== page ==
Review: Thing Music by Anthony McCann

by Jackson Meazle

.Anthony’s McCann’s newest book, Thing Music (Wave Books, 2014), gets one thinking about the practice of poetry again. He says in the acknowledgments that his book is “traversed” by John’s Ashbery’s work, and that may be the case, but from the outside looking in, some of McCann’s best work is hallucinogenic hermeneutics in the tradition of Robert Creeley. And I say this because he is continuing in that tradition of the “internal” poetry, informed by the mind’s obsessive mirroring of the world. In this vein, we have exacting poems at both the beginning and the end of the book that mostly have short lines and, sometimes, one-lined stanzas.



I pushed
my body through

all this

to you


The Surface

   pouring through

my wrist


the tip
of this tongue

is a bright



gone to link

  the tip
with the Lake
of Meat

[from “Amtrak on Hudson”]

Poems like this one project a simple sight-reading of mundane experience with both startling and serene results. The pacing of the poem forces an arrest of motion that keeps the poem’s velocity barreling through friction. Even though these spare poems have a lyrical subjectivity, the poem’s searching timbre seems irreplaceable and timeless. Another poem that moves in this slow, quicksand immersion is “Like the Dirt (5 Ceremonies).” One is carried away by the basic beauty of the single-image lines, creating a corresponding latitude out of multiple trippy apparitions.

   in bark
in gnarled
blue skin

“we grasped
   one another
and entered
   the dirt”

but words
did they gleam

of white light
   on the floor
of the wind

[from “Like the Dirt (5 Ceremonies)”]


The form is tight and secure, practically flawless. More than any poem in this book, the seemingly endless manifestation of its beauty stuns and stunts, placating the audience with magical language and a mindful impingement with what we call real life. This poetry is a healing art, moving deeper into our retention to break loose from armchair enlightenment. Epitomizing the sense of sight, light is an image used throughout the book as a compositional engagement with negative capability.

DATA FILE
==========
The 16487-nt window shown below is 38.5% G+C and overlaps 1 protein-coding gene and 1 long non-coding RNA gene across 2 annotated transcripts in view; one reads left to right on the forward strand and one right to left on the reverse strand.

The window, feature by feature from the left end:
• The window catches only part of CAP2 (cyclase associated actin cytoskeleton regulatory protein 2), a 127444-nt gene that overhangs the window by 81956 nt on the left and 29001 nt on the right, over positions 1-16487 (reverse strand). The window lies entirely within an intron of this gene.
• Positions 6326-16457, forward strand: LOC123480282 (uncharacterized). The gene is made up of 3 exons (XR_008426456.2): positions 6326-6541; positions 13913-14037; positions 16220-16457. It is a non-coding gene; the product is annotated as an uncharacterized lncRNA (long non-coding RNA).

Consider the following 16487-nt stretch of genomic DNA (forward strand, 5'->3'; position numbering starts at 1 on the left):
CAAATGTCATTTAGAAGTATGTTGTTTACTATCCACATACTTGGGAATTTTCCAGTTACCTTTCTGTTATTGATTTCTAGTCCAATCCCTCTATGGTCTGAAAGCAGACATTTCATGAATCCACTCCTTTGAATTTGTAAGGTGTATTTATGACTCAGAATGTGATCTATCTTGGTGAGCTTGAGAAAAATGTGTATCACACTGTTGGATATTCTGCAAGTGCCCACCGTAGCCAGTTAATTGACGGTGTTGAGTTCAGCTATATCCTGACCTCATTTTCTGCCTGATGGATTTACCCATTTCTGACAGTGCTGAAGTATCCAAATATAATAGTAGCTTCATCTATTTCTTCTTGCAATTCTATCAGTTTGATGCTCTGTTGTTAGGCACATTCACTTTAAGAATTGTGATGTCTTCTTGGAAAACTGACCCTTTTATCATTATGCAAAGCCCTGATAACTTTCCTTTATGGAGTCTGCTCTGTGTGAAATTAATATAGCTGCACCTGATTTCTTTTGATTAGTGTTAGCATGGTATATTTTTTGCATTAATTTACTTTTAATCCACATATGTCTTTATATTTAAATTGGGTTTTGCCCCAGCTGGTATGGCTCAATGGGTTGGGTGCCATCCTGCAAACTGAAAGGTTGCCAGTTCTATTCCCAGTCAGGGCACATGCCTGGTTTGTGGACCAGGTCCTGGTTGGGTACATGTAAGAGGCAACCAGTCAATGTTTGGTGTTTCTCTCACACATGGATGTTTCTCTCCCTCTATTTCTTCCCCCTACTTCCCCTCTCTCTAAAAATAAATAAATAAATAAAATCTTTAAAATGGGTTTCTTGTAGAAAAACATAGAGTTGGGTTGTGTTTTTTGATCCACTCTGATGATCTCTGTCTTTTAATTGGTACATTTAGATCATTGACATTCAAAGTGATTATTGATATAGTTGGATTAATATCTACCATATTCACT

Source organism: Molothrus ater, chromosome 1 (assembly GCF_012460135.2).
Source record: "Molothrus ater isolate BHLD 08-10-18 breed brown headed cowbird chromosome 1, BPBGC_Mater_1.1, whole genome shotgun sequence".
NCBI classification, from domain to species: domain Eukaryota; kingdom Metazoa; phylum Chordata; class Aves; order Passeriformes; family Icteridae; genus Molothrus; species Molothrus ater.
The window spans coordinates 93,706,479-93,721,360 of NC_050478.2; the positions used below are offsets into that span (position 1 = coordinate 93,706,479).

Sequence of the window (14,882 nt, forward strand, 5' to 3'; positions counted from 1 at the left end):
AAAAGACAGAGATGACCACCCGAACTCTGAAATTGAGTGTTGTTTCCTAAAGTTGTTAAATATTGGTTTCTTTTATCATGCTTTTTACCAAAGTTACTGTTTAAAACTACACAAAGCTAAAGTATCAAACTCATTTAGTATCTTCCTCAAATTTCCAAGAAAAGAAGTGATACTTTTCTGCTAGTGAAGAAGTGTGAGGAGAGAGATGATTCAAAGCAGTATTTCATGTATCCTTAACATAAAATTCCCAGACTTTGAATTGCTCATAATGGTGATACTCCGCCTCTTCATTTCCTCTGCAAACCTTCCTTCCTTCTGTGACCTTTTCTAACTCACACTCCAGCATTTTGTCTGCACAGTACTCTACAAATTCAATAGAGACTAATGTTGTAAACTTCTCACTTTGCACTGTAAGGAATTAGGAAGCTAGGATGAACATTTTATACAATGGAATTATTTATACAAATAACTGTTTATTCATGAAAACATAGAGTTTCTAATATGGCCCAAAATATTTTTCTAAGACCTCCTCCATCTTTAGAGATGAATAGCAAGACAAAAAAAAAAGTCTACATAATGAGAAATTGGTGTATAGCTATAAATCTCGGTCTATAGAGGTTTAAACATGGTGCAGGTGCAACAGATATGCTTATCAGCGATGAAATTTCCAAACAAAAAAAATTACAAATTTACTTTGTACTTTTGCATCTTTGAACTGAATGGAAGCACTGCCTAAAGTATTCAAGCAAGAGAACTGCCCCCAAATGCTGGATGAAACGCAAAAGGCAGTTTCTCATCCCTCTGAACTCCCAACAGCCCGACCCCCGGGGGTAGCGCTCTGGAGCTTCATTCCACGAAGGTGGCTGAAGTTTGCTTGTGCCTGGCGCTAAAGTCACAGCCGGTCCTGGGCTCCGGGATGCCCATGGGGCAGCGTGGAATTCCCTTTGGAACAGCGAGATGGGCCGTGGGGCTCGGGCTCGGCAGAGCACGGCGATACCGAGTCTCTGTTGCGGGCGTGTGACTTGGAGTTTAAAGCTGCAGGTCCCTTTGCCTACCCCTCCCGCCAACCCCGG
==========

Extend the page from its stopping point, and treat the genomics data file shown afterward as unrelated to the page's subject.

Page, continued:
Everything was noise
                  the Whole distance
All the land

Light poured
into the house
onto our bodies
behind glass

You gestured
toward the egg
and distance
in that room

that my body
might be pierced
at any moment
by the world

                        Thus I saw
your living head

your eyes
went up and down

Air rushed along the roof
There was a brand-new sound

[from “The Nouns”]

McCann’s poems speak from a source that is confident in the control it has over the spatiotemporal. Poems can be a prison of language, placed behind glass for spectators to gawk and groan at. His poems are more like an extension of personality informed by intelligent observation, rather than an enslavement of that which is external. By tumbling language off the cliff-edge of the line, these concise poems roll, picking up lint and a few blemishes that never spoil its scene. This effect of input and output makes one, above all, believe the girth of McCann’s vision. Simple language as a structure can be misleading, and all bets are placed with the poet on his mindful train.

“Mouth Guitar”



I cut off my head

and carried it

through the streets

The Dow was up
13 points       NASDAQ

is a bad move
in any poem
  It courts

relevance       I carried

my head,
et cetera

by the hair,
et cetera

through the real streets

Unencumbered by formal liability, the poems in this book cling and clang an exceptional music underlying the profundity of reference and contrivance. More than all else, the reader feels there has been a learning experience in turning corners rather than standing still in the corridor of poetic cognizance.


Anthony McCann will be joined by Cedar Sigo, Garrett Caples, Hoa Nguyen, and Rachel Zucker at City Lights Books on September 30th to celebrate 10 years of Wave Poetry!

Thing Music can be found at and right here at City Lights Bookstore.

For more poetry reviews, go here. To find all of the poetry from City Lights Books and beyond, go here.

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